Vegetable Gardening in Spring
November 3, 2014
This update is past of a monthly review of my garden as part of The Garden Share Collective hosted by Strayed from the Table. Gardeners from around the world share their progress in the garden each month.
Spring is almost over and my Summer vegetables are now almost all in the garden and starting to grow. The plants in the raised garden beds are still very small and so the beds look bare and empty. This will last just a short period of time before the abundance of Summer commences (all being well) and the plants spread across the beds, up and overflow out over the edges.
The fruit is developing perfectly on the apple, apricot, mandarin and feijoa trees. I thought that I had caught the dreaded leaf curl on the peach tree but it has returned again this year, although not as bad as it was last year. As a result I have removed the small fruit that was developing on it and started to remove the leaves.
The raspberries are starting to develop and the fruiting currant also has a small amount of fruit this year which makes me very happy as there were none on it last year.
I have lost two of the three avocado trees that I had raised from seeds last year, one was lost to the cold and one to heat! The remaining little tree is going well. If it survives I will get it a little friend for pollination in a few years time.
We have just added a Finger Lime to our growing collection of little trees. I loved the fruit when I tried it a little while ago in Queensland at Tamborine Cooking School. I am hoping that it is warm enough for it to grow here.
Mr Fresh has moved around the old gate frames so that they are now evenly spread across all of the raised garden beds. He has also built me a frame over the area that is currently filled with garlic but will transition to tomatoes. These frames will provide climbing space for the large sprawling plants such as the pumpkin and nasturtium to climb up. They will also provide the structure that I can use to add shade cloth as required on an extreme weather day. And that is not all! They are also used to run the strings to grow and support the tomato plants. If you are interested in growing tomatoes on string you can find my instructions in this post I wrote last year.
The first Tigeralla tomatoes are ripening on the plant.
The corn has now been planted, it has also had it’s leaves shredded by slaters. Fortunately it is growing faster than they can eat so most of the plants will pull through. I ended up finding some Diggers Painted Mountain Seedlings so I put them in instead of starting more seeds.
Last year I was battling slaters, this year their numbers have decreased but there is a ridiculous number of slugs feasting on the lower garden beds. At this stage (touch wood) the newer upper garden area near the house has almost no pests. I lost every bean plant I sowed in the lower raised garden beds and at least half of the peas, however the one ones that I planted in the top garden are thriving.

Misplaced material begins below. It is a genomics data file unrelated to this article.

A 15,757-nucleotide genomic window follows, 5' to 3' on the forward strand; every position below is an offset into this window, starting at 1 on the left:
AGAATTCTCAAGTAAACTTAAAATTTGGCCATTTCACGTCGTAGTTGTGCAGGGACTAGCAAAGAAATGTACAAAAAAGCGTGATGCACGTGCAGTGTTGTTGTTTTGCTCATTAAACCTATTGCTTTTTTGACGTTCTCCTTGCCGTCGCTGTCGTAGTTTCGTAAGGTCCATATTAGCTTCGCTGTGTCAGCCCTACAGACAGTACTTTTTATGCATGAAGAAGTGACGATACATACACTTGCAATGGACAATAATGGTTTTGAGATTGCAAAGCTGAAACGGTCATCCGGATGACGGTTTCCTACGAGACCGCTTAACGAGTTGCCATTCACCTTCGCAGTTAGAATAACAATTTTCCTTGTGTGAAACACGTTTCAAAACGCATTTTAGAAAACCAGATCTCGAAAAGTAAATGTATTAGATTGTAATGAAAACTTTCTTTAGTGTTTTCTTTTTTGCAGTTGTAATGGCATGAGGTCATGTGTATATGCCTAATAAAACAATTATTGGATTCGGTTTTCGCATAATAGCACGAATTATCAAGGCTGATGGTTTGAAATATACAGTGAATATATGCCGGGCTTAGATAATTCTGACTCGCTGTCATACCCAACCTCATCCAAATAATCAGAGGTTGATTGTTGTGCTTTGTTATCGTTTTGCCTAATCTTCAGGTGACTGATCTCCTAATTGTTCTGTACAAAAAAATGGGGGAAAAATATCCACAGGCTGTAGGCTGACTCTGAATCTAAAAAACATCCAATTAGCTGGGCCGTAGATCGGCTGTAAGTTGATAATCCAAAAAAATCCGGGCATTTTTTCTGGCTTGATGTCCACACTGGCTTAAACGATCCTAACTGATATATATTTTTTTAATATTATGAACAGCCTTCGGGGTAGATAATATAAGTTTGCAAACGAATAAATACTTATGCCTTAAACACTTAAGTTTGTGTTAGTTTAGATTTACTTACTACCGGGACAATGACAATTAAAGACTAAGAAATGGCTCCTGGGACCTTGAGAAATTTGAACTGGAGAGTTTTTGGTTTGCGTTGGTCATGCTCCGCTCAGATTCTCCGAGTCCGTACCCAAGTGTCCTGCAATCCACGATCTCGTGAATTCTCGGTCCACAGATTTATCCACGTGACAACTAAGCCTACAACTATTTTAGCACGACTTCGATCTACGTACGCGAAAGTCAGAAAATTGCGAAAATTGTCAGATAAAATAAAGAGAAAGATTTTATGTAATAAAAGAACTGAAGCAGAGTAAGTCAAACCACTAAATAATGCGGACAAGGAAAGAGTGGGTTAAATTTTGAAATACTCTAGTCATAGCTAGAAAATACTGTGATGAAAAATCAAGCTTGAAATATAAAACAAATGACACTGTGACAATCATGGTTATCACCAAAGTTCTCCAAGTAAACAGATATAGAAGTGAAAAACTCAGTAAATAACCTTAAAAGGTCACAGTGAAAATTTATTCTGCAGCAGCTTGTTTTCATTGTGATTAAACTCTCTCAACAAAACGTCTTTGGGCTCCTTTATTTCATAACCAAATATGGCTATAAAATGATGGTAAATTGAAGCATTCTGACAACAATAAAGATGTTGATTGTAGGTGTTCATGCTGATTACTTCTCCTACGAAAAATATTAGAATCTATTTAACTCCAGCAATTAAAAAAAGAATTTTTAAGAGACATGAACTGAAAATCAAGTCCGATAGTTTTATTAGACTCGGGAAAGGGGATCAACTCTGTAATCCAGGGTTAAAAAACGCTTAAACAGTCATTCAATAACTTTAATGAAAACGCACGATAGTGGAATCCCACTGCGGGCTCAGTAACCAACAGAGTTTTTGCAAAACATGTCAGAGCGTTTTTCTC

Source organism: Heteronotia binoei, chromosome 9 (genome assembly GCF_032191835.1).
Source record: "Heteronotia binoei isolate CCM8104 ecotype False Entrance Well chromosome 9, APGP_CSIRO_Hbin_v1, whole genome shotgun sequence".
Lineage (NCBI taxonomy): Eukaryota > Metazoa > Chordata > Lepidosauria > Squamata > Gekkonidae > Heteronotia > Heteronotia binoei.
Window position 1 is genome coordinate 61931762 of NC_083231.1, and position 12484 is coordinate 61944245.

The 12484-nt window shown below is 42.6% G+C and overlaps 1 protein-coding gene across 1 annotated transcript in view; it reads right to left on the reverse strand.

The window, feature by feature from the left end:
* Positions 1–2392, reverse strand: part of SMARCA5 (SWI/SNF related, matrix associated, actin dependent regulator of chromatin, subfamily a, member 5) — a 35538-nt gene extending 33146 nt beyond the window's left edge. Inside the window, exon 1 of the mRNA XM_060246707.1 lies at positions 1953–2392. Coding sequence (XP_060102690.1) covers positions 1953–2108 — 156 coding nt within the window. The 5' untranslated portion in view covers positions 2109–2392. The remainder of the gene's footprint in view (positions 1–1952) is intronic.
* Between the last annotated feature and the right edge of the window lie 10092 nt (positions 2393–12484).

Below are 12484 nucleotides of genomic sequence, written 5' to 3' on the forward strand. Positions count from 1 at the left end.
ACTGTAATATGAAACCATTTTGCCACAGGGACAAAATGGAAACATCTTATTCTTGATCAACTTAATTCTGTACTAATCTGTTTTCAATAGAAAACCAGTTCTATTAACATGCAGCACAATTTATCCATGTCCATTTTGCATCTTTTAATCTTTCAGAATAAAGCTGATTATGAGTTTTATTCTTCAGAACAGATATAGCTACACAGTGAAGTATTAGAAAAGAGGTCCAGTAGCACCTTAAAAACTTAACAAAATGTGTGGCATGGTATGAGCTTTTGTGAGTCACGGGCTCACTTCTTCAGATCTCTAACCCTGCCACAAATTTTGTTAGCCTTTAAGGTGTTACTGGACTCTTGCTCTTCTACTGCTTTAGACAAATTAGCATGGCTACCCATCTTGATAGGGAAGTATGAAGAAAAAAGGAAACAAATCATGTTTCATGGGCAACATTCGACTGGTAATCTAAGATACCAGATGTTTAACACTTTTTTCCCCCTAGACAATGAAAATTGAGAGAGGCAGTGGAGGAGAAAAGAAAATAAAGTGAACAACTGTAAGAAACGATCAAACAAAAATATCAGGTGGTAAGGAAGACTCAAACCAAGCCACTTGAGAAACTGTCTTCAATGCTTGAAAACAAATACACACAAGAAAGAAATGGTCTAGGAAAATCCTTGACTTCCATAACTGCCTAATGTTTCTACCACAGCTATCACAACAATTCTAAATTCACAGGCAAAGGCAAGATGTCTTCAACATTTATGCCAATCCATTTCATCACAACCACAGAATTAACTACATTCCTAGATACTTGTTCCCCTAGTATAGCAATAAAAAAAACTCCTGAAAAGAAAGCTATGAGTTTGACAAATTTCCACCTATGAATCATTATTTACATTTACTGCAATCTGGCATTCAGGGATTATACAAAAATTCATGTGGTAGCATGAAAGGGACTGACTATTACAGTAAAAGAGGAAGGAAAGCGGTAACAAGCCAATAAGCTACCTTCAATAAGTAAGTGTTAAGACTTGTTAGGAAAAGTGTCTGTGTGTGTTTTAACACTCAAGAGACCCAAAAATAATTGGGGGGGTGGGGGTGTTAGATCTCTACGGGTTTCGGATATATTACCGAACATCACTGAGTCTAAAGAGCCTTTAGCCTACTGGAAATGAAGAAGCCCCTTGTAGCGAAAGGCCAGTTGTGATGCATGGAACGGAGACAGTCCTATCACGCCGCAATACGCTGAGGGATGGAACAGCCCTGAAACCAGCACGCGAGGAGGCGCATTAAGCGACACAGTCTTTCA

I have been having almost daily slug hunts each morning. The hunt and squish exercise has resulted in a noticeable decrease in the numbers. I estimate that I have killed close to 200 of the fat slimy things – urgghhhhh! Disgusting.
This week most new plants that have gone into the raised garden beds have been untouched by pests. I am hoping that as we move into the warmer weather, that this stage has now passed. The small plants are also getting larger and stronger and therefore more resistant to attack.
The majority of the planting for Summer is complete in the garden now. I have a wall of fabulous kale producing beautifully. I will leave half of it in to keep harvesting while it is abundant and will monitor and remove the other half to plant something else in the coming week.
The broccoli and most of the onions have finished and been removed. Once the garlic, a few leeks and cabbages finish their growing cycles all traces of Winter will be gone from our garden as we welcome an abundance of tomatoes and other glorious Summer produce. My favorites of the year.
The top garden bed area (shown below) has had all but the garlic removed from Winter and has been replanted with Summer crops. I love the clean neatness of new plants just beginning to become established.
It is time to finish off all planting for vegetables that you wish to harvest in Summer.
I have been planting:
I have had numerous tomatoes sprout from the compost and in pots that I have removed and added in the planting areas designated to tomatoes this year.
Potatoes are beginning to re-sprout among the corn. I wasn’t counting on those but given they were so amazingly good I think that I will leave them and see what happens, provided they are not too vigorous and needing to be banked up deeply .
The plans shown below are my record of the planting in the current vegetable garden beds. With an additional garden bed area this year a plan helps me to determine if I have the correct amount of each vegetable planted. I use this planner, along with a journal to keep track of what I have planted, the variety, the quantity as well as pest encountered, any other issues, planting notes and harvest information. I find it to be a useful tool to also use to plan rotation of plant families. As the size of my vegetable garden increases one of the major benefits, besides an easy recollection of the variety of each plant that I have planted, is that it helps me to maintain a continuous harvest across the year by sequential planting. Find out more about how I use this journal here.
Is your garden fully planted in preparation for Summer?
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